Initial cooking usually involves steaming for many hours. Most pre-twentieth century recipes assume that the pudding will then be served immediately, but in the second half of the twentieth century, it became more usual to reheat puddings on the day of serving, and recipes changed slightly to allow for maturing. To serve, the pudding is reheated by steaming once more, and dressed with warm brandy which is set alight. It can be eaten with hard sauce (usually brandy butter or rum butter), cream, lemon cream, ice cream, custard, or sweetened béchamel, and is sometimes sprinkled with caster sugar.
An example of a Great Depression era recipe for Christmas pudding can instead be made on Christmas Day rather than weeks before as with a traditional plum pudding, although it is still boiled or steamed. Given the scarce resources available to poorer households during the depression this recipe uses cold tea for flavouring instead of brandy and there are no eggs used in the mixture. This recipe is not as heavy as a traditional plum pudding.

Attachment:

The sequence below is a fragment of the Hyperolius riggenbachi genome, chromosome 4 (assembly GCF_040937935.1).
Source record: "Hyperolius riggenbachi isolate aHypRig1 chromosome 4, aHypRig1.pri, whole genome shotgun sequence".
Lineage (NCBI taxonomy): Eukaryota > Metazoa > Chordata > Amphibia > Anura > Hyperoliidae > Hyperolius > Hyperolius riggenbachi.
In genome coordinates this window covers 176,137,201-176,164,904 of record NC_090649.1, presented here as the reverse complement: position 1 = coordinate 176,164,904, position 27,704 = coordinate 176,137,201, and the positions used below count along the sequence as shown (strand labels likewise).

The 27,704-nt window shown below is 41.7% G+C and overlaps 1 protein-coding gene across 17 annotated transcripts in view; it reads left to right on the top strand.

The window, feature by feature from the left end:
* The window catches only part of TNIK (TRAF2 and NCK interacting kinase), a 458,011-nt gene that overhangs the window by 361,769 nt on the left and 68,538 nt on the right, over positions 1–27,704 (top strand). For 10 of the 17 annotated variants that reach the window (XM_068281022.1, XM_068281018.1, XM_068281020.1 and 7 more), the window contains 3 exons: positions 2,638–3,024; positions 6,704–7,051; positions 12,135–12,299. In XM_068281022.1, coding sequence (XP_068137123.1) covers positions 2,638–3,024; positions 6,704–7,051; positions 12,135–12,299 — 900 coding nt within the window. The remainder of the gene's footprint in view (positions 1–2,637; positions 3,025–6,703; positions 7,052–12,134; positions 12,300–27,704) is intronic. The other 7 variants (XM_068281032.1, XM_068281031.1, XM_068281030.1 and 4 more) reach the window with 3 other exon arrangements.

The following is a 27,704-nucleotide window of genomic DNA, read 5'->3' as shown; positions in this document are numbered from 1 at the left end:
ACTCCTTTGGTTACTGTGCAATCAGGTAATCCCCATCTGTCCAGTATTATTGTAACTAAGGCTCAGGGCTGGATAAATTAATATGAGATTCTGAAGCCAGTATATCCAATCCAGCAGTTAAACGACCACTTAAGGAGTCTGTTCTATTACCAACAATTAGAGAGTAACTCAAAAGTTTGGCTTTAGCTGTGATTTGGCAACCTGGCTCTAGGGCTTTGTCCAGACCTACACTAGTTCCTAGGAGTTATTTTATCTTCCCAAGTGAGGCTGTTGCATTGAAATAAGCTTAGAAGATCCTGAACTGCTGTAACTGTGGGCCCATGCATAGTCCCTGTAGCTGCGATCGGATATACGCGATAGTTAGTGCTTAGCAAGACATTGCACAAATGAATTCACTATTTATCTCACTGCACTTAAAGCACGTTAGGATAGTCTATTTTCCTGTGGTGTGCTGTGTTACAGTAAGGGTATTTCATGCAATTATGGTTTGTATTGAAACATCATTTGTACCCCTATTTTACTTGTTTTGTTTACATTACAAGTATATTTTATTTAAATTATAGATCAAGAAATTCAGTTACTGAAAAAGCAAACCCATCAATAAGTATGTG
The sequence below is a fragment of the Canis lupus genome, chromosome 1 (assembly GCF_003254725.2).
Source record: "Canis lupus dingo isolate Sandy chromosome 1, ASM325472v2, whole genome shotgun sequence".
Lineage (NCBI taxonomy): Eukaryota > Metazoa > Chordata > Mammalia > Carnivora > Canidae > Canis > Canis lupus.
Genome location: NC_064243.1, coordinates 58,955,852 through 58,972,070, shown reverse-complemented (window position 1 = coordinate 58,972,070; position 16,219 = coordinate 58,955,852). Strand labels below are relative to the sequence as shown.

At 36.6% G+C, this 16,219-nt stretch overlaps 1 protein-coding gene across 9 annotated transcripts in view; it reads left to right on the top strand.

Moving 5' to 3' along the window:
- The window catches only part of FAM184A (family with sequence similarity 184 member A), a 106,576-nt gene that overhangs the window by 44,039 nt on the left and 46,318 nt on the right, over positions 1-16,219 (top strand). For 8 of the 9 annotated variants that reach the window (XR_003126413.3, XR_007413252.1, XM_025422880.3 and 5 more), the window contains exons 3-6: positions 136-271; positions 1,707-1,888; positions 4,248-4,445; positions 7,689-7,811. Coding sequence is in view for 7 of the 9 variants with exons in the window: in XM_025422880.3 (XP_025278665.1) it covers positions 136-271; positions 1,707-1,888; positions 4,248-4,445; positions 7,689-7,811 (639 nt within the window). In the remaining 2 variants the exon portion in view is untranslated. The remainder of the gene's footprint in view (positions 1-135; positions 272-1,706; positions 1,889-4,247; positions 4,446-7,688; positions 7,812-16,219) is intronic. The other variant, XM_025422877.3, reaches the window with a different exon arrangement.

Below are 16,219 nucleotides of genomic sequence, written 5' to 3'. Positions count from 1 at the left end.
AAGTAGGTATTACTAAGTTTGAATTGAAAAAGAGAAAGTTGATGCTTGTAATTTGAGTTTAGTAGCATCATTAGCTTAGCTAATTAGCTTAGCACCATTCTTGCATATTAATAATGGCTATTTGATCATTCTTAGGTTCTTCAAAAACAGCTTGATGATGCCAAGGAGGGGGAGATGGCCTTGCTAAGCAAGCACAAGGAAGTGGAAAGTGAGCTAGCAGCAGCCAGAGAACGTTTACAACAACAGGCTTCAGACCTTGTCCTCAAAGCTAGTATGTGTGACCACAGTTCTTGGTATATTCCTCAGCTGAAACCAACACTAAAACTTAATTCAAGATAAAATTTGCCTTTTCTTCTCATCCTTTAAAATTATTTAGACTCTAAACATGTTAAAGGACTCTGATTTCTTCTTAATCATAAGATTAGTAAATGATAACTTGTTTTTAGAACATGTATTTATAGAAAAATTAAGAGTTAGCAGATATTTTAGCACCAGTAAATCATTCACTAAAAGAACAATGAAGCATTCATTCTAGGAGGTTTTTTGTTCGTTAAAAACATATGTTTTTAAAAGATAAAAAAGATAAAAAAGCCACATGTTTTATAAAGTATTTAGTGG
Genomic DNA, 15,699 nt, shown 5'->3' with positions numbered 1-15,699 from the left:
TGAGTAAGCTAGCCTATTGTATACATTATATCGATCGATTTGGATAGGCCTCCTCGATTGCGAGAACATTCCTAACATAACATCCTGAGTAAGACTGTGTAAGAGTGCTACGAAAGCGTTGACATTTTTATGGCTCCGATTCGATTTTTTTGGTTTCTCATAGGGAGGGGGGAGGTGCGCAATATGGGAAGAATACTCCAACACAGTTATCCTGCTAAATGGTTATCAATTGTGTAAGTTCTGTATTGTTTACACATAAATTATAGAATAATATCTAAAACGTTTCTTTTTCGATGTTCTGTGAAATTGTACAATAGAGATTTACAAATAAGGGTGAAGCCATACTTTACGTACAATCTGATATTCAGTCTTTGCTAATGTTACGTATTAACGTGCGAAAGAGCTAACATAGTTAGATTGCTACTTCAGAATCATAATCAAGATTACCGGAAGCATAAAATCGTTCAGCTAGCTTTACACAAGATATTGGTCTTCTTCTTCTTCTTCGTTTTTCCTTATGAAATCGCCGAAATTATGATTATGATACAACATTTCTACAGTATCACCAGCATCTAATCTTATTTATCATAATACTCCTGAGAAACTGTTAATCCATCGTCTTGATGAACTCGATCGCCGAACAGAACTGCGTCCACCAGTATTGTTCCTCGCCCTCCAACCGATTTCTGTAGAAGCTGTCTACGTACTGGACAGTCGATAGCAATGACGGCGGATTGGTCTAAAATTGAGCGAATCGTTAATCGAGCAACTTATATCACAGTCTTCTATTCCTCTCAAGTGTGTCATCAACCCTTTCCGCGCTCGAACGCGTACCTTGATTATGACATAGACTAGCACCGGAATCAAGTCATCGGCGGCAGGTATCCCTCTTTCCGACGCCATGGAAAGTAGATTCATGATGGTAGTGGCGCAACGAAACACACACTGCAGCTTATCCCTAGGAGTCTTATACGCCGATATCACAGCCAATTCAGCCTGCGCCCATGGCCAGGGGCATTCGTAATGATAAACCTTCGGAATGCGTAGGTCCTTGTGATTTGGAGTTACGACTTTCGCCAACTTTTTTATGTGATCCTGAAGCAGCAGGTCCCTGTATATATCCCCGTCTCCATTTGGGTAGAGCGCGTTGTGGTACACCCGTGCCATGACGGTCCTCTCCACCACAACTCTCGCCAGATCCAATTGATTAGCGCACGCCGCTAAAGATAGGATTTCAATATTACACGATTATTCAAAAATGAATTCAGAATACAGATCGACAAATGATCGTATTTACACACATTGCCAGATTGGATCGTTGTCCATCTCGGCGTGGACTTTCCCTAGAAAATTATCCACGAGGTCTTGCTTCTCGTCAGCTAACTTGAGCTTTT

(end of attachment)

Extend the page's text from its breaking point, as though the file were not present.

Many families now buy their puddings ready-made from shops and they can be reheated in a microwave oven with a much shorter cooking time
The first raft race to precede the annual Boxing Day Swim took place in 1994, so this year will see the 25th Tenby Charity Boxing Day Swim Raft Race, to give it its full title.
Since the first race, it has changed, sometimes with a minimum four, then two people ‘on the raft’. Safety lifejackets are stipulated; for further safety, the race is closely monitored not only by the Pembroke Paddlers kayakers, immediately after their own kayak race, but also by the Tenby Surflink water safety team.
Sometimes it has been an Osborne/Morgan/Wright family competition; sometimes it has been joined by local businesses, clubs & organisations; and sometimes it has been one family against another family. Yet always it has been competed in the best of humour, albeit not always in the most favourable of conditions.
The race became “Daitonic” after the tragic death of Dai Rees, back in 2014. Dai was an avid raft race participant, with some notable victories to his own & his family’s name. His family still regularly compete in the raft race, indeed their last win was only last year.